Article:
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Police Department of Chicago v. Mosley

Public Forum Doctrine, Legal Proceedings, Time, Place, And Manner And Equal Protection, Impact


Police Department of the City of Chicago, et al.


Earl Mosley

Petitioners' Claim

That a Chicago city ordinance banning labor-related picketing next to a school was constitutional.

Chief Lawyer for Petitioners

Richard L. Curry

Chief Lawyer for Respondent

Harvey J. Barnett

Justices for the Court

Harry A. Blackmun, William J. Brennan, Jr., Warren E. Burger, William O. Douglas, Thurgood Marshall (writing for the Court), Lewis F. Powell, Jr., William H. Rehnquist, Potter Stewart, Byron R. White

Justices Dissenting



Washington, D.C.

Date of Decision

26 June 1972


Denied the petitioners' claim and reversed the decision of the U.S. District Court for the Northern District of Illinois, affirming the decision of the Seventh Circuit Court of Appeals that the Chicago ordinance banning non-labor demonstrations next to schools violated the Equal Protection Clauses of the First and Fourteenth Amendments.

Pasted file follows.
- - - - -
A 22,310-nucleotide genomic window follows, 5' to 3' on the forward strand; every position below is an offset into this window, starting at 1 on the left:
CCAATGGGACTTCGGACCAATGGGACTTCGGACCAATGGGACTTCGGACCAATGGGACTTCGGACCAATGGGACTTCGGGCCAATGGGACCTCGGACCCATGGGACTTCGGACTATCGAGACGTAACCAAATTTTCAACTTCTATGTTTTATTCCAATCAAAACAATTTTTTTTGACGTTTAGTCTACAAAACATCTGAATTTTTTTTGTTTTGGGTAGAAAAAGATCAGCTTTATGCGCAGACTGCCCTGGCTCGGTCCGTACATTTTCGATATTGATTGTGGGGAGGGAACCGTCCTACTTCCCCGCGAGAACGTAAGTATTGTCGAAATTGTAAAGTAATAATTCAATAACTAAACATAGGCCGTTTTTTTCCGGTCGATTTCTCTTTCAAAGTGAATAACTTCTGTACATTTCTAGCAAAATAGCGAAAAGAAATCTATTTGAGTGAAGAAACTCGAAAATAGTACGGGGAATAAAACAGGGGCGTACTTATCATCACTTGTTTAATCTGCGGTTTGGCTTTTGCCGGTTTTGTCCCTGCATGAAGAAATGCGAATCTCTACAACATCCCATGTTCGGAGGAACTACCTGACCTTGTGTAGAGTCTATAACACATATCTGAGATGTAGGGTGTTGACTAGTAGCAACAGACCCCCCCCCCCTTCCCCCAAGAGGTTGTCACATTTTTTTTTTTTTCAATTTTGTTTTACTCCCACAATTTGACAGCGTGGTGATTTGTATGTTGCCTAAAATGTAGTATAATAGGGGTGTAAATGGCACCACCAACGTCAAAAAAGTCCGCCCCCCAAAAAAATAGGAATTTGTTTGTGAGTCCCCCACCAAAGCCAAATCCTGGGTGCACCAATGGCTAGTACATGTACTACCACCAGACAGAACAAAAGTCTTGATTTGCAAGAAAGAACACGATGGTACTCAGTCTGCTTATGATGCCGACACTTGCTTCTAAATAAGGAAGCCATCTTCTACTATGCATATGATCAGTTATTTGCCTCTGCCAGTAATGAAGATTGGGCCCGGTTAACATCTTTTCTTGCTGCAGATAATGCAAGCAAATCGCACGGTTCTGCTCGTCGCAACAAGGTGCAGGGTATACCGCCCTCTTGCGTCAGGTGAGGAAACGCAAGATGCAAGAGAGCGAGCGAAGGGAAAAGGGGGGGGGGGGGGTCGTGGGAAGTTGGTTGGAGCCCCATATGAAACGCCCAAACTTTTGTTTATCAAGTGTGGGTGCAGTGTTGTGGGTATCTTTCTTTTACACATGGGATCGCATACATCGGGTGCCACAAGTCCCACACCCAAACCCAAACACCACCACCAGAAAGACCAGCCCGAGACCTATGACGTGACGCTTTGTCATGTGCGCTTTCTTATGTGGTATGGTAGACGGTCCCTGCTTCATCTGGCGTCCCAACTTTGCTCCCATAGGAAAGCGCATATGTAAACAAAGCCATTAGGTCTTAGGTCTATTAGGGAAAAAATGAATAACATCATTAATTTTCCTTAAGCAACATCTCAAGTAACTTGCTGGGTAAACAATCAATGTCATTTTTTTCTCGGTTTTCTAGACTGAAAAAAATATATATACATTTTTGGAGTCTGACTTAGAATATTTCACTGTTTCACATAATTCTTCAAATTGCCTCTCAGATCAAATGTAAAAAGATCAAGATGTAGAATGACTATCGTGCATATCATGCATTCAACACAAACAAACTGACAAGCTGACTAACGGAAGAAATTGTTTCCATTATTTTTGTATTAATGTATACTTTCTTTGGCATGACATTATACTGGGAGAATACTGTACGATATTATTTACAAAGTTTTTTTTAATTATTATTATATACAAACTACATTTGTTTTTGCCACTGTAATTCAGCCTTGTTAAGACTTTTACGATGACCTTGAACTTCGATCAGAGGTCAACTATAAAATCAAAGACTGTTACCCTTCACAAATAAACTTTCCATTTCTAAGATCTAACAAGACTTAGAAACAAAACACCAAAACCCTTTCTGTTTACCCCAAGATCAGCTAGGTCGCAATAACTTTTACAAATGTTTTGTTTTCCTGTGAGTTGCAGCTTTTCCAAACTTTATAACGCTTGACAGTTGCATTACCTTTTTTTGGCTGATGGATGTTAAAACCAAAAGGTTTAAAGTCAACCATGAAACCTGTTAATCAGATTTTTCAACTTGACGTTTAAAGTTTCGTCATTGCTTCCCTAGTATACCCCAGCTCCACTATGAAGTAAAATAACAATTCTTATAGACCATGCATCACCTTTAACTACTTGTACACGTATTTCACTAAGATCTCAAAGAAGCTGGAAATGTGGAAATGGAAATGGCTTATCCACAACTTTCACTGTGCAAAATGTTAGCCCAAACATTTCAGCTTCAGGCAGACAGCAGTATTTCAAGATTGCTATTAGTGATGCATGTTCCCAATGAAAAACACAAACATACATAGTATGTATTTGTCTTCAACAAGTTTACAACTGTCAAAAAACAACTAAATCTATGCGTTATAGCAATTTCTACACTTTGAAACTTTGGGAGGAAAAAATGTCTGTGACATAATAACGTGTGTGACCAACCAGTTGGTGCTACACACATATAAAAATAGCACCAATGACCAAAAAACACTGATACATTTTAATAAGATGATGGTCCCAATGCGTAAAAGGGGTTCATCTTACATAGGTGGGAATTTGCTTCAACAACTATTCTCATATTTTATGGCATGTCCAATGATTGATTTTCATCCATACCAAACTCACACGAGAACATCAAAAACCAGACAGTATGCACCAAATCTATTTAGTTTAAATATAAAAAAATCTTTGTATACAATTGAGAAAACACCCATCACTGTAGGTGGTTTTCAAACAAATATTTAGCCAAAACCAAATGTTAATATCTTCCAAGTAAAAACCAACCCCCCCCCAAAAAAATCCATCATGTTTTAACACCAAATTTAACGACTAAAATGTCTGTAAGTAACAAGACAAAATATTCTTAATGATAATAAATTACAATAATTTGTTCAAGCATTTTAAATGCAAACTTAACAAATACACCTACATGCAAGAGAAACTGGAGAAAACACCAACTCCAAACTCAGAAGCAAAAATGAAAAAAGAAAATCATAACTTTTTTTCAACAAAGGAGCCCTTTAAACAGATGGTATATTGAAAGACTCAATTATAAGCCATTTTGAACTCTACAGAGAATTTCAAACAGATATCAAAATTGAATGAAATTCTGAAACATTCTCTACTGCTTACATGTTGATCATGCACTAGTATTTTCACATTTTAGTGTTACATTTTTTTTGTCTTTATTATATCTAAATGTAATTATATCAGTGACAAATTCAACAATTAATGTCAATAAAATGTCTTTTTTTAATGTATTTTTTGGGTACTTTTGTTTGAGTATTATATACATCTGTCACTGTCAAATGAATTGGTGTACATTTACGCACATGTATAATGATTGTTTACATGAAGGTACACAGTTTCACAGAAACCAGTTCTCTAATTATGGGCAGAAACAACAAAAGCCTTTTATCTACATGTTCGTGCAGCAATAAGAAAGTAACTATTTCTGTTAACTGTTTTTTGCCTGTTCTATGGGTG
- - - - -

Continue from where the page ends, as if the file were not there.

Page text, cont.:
The ruling extended protection of an individual's right to freedom of speech and assembly which the Court had previously affirmed by striking down state ordinances banning demonstrations in the vicinity of state capitols: Gregory v. City of Chicago (1969) and parks: Niemotko v. Maryland (1951).

Related Cases

  • Edwards v. South Carolina, 372 U.S. 229 (1966).
  • Gregory v. City of Chicago, 394 U.S. 111 (1969).
  • City Council of Los Angeles v. Taxpayers for Vincent, 466 U.S. 289 (1984).
  • Frisby v. Schultz, 487 U.S. 474 (1988).

Further Readings

  • Hall, Kermit L., ed. Oxford Companion to the Supreme Court of the United States. New York: Oxford University Press, 1992.
  • Whitehead, John. "Academic Freedom and the Rights of Religious Faculty." Rutherford Institute. http://campus.leaderu.com/real/ri-intro/freedom.

Additional topics

Law Library - American Law and Legal InformationNotable Trials and Court Cases - 1963 to 1972